With A Little Help From My Friends

Today I am celebrating another year of friendship with my “Wine Club” girlfriends. As a tradition, we have a Christmas party this time of year including our partners and join in the festivities of the silly season. What I’ve learnt over the length of our friendship is that no one escapes hardships in their lives. We all have them and each of us has experienced a time when we have needed a shoulder to cry on; life can be really tough at times. Yet through it all, we support each other without judgement and we are always there for each other.

I think that it is safe to say that you cannot underestimate the value of good friendships at all times in your life but especially during hard times. I know that my cancer journey definitely highlighted the importance of good friends and I really appreciated the opportunity to comprehend just how valuable true friends are.

It is always easy to be a fair-weather friend, asking for favours when you need them, catching up with friends when it suits you and on your terms but hard times can be really testing for friendships. There’s a quote that says “Hard times reveal true friends” and in many ways I agree with this but not entirely. I think that friends who have always been selfish will continue to be selfish when you become sick and that will be the perfect opportunity for their true colours to be exposed. But sickness can also have a frightening effect on very dear friends. Some friends who absolutely love you to pieces are so heartbroken in finding out about your sickness that they are in nearly as much shock as you and genuinely may not know how to react.

I know that in speaking to many people after my cancer, I have learnt that they were really concerned about me but they honestly weren’t quite sure how to help me at the time and just assumed it was space and healing time that I needed. The healing time is definitely needed but there is a lot to be said for the small gestures that never go unnoticed. Some of my dear friends just dropped a meal to my family without even asking (because of course I’d have said no I’m fine). Others gave me gifts that were totally unrelated to healing but made me feel loved and amazing. I also received the most beautiful cards and messages of complete and utter love and care and knowing you are loved has an amazing impact on your recovery.

I’ve had many people since my sickness turn to me for advice when people dear to them have become ill. It shone a light on something I hadn’t realised people must have been going through while I was sick. They wanted to know how they could best support their loved one and it gave me a pang of empathy for all those dear friends of mine who probably didn’t know what the hell to do when I was sick and I was oblivious to it all. I know now that they weren’t neglecting me, they just didn’t know what to do.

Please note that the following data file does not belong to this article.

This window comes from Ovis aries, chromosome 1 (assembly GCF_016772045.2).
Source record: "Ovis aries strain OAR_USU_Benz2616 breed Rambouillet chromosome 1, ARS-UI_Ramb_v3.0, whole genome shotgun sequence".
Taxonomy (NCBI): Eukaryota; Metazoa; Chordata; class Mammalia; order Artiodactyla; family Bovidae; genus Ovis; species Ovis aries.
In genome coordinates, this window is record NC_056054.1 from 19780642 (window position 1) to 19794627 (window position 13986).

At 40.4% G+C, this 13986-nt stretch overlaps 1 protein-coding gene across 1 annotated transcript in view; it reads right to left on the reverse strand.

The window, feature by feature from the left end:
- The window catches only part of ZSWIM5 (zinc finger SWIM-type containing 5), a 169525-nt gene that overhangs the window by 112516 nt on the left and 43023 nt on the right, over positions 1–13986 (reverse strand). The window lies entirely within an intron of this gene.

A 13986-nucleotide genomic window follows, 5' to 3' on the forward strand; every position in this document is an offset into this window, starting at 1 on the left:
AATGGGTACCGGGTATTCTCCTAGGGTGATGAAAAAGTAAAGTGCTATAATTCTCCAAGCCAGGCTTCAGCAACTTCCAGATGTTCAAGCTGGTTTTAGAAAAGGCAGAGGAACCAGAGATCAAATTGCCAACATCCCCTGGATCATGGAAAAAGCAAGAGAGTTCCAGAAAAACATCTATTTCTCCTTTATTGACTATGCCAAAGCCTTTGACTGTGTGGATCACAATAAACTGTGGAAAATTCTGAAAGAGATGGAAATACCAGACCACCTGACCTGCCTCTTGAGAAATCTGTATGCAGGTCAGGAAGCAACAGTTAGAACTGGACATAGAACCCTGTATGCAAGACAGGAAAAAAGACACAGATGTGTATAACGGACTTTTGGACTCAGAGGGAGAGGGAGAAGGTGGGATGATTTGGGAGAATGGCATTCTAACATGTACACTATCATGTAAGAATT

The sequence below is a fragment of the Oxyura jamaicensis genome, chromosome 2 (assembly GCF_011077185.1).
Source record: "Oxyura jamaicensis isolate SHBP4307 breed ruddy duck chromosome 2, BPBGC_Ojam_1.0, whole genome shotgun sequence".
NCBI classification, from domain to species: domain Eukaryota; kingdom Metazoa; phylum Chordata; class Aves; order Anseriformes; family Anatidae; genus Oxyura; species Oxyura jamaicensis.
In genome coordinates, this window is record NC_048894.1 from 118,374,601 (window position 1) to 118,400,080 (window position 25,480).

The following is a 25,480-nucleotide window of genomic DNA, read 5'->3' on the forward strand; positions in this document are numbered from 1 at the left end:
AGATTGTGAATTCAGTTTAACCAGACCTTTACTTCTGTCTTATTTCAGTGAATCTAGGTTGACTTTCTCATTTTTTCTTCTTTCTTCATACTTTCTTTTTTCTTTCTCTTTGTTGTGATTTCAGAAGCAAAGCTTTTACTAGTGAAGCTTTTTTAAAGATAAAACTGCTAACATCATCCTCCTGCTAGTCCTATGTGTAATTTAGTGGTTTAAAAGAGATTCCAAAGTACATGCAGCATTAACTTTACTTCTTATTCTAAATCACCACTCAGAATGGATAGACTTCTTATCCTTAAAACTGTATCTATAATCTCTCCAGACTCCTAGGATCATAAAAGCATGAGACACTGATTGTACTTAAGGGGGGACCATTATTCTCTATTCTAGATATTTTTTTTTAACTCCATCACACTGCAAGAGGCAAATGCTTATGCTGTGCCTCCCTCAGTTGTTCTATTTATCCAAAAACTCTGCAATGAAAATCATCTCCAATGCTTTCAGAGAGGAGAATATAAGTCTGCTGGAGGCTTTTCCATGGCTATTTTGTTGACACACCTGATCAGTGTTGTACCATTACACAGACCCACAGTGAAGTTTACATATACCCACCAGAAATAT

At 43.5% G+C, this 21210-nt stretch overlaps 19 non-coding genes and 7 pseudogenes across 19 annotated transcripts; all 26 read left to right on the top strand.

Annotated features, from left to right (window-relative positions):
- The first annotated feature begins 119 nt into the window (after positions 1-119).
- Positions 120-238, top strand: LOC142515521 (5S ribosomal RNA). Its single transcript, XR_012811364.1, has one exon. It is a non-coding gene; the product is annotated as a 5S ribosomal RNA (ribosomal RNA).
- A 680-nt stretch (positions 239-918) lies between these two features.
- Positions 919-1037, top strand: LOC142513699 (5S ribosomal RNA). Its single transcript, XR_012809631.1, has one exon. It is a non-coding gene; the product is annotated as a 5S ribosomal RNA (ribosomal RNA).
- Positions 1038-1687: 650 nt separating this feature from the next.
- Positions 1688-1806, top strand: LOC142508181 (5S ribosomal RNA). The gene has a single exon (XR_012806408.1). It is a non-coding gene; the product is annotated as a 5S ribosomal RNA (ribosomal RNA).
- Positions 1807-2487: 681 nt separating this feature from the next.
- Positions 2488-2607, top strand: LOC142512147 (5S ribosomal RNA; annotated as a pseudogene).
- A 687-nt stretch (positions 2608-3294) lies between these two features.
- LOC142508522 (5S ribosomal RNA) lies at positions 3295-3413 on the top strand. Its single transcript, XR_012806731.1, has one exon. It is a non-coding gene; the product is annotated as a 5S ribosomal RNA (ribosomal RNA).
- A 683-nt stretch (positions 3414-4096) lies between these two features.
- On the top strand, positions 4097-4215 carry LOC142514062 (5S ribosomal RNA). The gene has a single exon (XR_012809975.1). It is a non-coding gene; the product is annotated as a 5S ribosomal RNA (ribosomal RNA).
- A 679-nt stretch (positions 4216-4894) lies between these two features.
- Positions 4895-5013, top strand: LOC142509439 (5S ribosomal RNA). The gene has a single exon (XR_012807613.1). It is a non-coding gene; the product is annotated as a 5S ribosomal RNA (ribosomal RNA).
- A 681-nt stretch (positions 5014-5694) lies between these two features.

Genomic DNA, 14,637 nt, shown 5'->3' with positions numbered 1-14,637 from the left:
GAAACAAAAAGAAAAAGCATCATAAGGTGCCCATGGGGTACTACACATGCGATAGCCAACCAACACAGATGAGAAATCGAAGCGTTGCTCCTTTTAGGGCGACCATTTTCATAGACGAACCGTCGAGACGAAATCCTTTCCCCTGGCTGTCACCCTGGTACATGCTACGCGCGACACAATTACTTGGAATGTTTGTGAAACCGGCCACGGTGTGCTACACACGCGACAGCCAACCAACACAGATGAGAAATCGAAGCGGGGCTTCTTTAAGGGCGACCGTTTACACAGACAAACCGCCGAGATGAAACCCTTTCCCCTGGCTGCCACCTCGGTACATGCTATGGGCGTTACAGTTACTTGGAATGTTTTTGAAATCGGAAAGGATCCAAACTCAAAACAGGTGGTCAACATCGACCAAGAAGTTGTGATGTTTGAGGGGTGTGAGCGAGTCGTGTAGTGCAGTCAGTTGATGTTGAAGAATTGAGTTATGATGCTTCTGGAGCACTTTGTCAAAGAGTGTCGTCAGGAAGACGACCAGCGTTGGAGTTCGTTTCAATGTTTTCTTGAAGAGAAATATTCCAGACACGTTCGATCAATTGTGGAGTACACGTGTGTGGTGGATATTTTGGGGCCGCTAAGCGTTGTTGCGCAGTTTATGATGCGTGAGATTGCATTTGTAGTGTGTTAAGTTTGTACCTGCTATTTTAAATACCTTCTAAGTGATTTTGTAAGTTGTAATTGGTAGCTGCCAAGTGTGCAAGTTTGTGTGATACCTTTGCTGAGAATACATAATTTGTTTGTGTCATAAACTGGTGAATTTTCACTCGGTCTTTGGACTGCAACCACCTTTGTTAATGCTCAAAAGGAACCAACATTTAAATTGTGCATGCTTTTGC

I think the most important thing to do when someone becomes sick is not to distance yourself. Yes, it is confronting to see a friend go through something you are really emotional about seeing but put yourself in their shoes for a second. No one wants to go through sickness and feel like they have been abandoned because people don’t know what to say or do. Express your love to that person and be directed by them. If they want to talk about it, let them talk about it but if they don’t, still be there as their friend. Don’t victimise them, still crack the funny jokes you always cracked.

There is nothing worse than being treated differently or awkwardly. I wanted to be included in things, not left out because people assumed I would be too sick to participate. I think it is important to always touch base with that person and let them be the decider of whether they are up to activities or not. Text messages are such an easy way to communicate these days and easy for people who are sick. It would be such a shame for a dear friendship to ruined or tarnished by lack of communication.

I guess the crucial point I’d like to share in all of this is – Don’t fall into a bawling heaps of self-sadness about their illness to them (that’s making it all about you and while you’re entitled to have those moments, do them privately). Let them know how it has affected you because that shows them how much you truly care. After they recover, they will remember and cherish you more than you know.

So as I reflect on my sickness, I don’t criticise anyone in my life. I was blown away by the outpour of love and affection. In fact, people I didn’t expect to hear from, I did. I know that people who have experienced grief or illness before are more at ease approaching others going through hardship. Yet everyone experiences things at different times of their lives and no one should be expected to react the same way as someone else to something that is foreign to them. I now truly understand that there were people who didn’t know how to react and respond to my illness and I love them no less.

In keeping with the friends theme, I was recently gifted out of the blue this amazing, gorgeous and affordable summer dress from a family friend I haven’t seen in a while. What a beautiful gesture! Blue has always been my colour and whenever I put on something blue, I feel amazing! My friend bought this dress from an affordable, online fashion shop called Shabby Sisters and there are some lovely, affordable options for breastless women at this online shop.

Arly Off the Shoulder Dress from Shabby Sisters

Another blue dress I feel amazing in is this Dotti maxi dress which is feminine, summery and fun. I know I’m featuring lots of off the shoulder items at the moment but they really suits and I can’t get enough of them at the moment while they are on trend. They too will pass but while they are in season, please bear with me. There will be more variety to come, I promise.


Have a wonderful week preparing for Christmas with your families.


I am breastless and beautiful.

Love, Gen